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22nd Sep 2022

‘Abolish the monarchy’ protests held in Australia on day of mourning for Queen

Tobi Akingbade

The National Day of Mourning did not go as planned in Australia

Protesters have set fire to the Australian flag hours after the national memorial service was held to mourn the Queen.

Anti-monarchists called for their country to  ‘abolish the monarchy’ as thousands rallied against colonialism to draw attention to First Nation people’s suffering, with protests held not just in Sydney but also Brisbane, Melbourne and Canberra.

The demonstrations saw elders in Brisbane set the Australian flag on fire on top of a pile of flaming newspapers, while in Melbourne people cut up the flag.

Federal Greens Senator Lidia Thorpe led a crowd on the Queen’s National Day of Mourning in Melbourne said: “The Crown has blood on their hands. Our people are still dying in this country every single day.

“The Crown’s boot is on our neck and we’re sick of it.”

The groups didn’t stop there as they smeared red dye, resembling blood, over an emblem on the British Consulate in Melbourne.

In Brisbane’s CBD hundreds of protesters gathered just after midday marching from the Queen Victoria Statue.

LONDON, UNITED KINGDOM - NOVEMBER 6: Queen Elizabeth II smiles as she arrives before the Opening of the Flanders' Fields Memorial Garden at Wellington Barracks on November 6, 2014 in London, England. (Photo by Stefan Wermuth - WPA Pool /Getty Images)

Banners in the city read “No Kings, No Cops, No Capitalists”, carried by the economic-reformist group the Socialist Alternative.

Other protesters at the rally wore shirts calling for Australia Day to be abolished.

One speaker at the protest was heard chanting: “Our message to England and the Monarchy is to f**king burn.”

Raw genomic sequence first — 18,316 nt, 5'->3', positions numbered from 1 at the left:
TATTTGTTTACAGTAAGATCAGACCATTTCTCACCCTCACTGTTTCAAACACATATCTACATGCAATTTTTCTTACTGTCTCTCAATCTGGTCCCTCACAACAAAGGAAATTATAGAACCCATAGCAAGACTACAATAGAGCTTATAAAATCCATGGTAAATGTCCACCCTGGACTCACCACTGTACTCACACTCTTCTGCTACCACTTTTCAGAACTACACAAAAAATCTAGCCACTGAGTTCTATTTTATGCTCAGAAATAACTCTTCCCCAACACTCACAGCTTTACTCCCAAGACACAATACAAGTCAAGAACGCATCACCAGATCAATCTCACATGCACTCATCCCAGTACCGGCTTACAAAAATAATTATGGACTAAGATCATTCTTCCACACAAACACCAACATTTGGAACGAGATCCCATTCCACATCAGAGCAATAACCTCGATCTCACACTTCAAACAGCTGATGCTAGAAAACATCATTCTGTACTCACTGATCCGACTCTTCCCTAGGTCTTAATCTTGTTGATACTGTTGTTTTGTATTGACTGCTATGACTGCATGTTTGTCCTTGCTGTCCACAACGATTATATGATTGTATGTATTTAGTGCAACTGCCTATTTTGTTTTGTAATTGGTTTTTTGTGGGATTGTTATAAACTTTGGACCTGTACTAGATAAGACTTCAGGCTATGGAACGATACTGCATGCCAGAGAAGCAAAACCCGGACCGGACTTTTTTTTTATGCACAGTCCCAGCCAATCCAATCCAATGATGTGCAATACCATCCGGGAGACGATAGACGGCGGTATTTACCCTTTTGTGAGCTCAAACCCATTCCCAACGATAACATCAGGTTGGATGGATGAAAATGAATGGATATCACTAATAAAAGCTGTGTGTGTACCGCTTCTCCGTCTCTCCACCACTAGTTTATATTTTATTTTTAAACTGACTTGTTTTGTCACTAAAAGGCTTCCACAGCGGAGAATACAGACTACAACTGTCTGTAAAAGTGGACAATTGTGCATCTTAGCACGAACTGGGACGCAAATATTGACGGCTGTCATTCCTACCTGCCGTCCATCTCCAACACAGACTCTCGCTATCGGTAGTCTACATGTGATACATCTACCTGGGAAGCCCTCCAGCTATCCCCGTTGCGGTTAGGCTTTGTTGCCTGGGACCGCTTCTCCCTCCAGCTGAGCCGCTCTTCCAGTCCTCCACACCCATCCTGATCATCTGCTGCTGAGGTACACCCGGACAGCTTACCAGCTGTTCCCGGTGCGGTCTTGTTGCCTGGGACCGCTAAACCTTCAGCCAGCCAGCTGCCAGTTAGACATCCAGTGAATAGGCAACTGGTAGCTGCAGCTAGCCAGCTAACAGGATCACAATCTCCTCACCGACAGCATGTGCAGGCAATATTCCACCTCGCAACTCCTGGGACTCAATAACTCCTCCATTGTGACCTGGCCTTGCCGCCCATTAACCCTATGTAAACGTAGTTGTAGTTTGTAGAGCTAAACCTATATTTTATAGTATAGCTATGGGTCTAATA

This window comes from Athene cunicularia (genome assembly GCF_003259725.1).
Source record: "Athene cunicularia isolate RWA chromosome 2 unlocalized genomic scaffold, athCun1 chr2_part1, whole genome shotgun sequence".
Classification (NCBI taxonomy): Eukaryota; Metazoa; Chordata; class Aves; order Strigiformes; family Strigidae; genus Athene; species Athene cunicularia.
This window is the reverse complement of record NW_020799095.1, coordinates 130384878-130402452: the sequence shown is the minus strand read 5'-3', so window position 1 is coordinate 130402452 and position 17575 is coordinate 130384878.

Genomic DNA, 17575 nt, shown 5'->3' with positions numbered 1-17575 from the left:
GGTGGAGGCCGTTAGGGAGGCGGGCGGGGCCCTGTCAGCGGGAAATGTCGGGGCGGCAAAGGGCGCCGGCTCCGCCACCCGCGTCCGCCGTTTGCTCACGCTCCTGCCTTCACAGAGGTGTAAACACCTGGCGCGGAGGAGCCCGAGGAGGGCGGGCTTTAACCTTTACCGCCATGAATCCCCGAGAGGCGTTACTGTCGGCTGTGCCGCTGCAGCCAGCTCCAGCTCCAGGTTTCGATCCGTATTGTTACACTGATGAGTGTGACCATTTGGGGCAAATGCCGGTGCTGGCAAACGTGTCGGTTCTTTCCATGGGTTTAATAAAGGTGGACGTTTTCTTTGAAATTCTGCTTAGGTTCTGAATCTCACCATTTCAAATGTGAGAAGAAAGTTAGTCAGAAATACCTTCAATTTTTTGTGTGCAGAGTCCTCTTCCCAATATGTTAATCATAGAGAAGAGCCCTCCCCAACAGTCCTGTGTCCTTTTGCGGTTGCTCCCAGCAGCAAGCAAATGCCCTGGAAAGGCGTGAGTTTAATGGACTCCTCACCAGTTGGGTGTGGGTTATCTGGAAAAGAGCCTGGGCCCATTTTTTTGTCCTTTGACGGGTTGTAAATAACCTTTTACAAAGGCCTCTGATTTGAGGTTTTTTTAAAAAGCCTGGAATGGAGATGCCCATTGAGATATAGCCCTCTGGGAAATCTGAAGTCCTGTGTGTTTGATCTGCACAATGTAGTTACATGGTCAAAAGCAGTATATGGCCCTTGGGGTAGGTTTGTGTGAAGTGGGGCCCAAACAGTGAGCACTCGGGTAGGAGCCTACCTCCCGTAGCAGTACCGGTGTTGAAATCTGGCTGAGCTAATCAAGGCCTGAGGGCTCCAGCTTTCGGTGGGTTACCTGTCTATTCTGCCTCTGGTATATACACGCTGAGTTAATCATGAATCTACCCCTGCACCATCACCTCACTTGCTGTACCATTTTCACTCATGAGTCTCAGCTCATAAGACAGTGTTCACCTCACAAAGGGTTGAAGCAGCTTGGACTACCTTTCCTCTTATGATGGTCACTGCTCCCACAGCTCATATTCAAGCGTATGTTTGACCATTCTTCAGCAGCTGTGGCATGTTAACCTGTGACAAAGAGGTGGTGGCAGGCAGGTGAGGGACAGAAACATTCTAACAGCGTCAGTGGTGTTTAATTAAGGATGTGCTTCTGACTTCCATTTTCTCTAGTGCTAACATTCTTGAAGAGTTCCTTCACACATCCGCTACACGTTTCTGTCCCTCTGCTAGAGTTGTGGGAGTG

Another campaigner added:”We don’t need the numbers, we just need the passion.”

Activist groups had been planning the protests since the Queen’s death.

Meanwhile in Adelaide, a 31-year-old man had to be forcibly removed from Government House after he chanted anti-monarchy slogans and then refused to remove himself.

Activist groups Warriors of the Aboriginal Resistance (WAR) and Fighting In Solidarity Towards Treaties were one group who organised the demonstrations.

In a statement on Facebook, they wrote:”This is a stance against the continued crimes committed against marginalised First Nations, black, brown and Asian communities. We do not support benefactors or Stolenwealth (sic) and demand justice, truth and accountability for all. Justice for all.

“This is a demonstration against racist colonial imperialism.”

Signs and banners held at the protests across the country called for a range of reforms including the introduction of an Indigenous treaty, Australia to become a republic and for justice in response to reports of First Nations deaths in custody.

Since the death of Queen Elizabeth II earlier this month, many groups in the commonwealth or former colonies have raised their concerns about the monarchy.

This comes after a number arrests happened in the UK as people protested the monarchy in public.

A man was arrested under the Public Order Act for alleged behaviour causing “harassment, alarm or distress”.

Symon Hill wrote on his blog that he shouted out “who elected him?” when Charles III was officially proclaimed King.

“I remained quiet in the first part of the proclamation, concerning the death of Elizabeth,” he added.

“I doubt most of the people in the crowd even heard me. Two or three people near me told me to shut up. I didn’t insult them or attack them personally, but responded by saying that a head of state was being imposed on us without our consent.”

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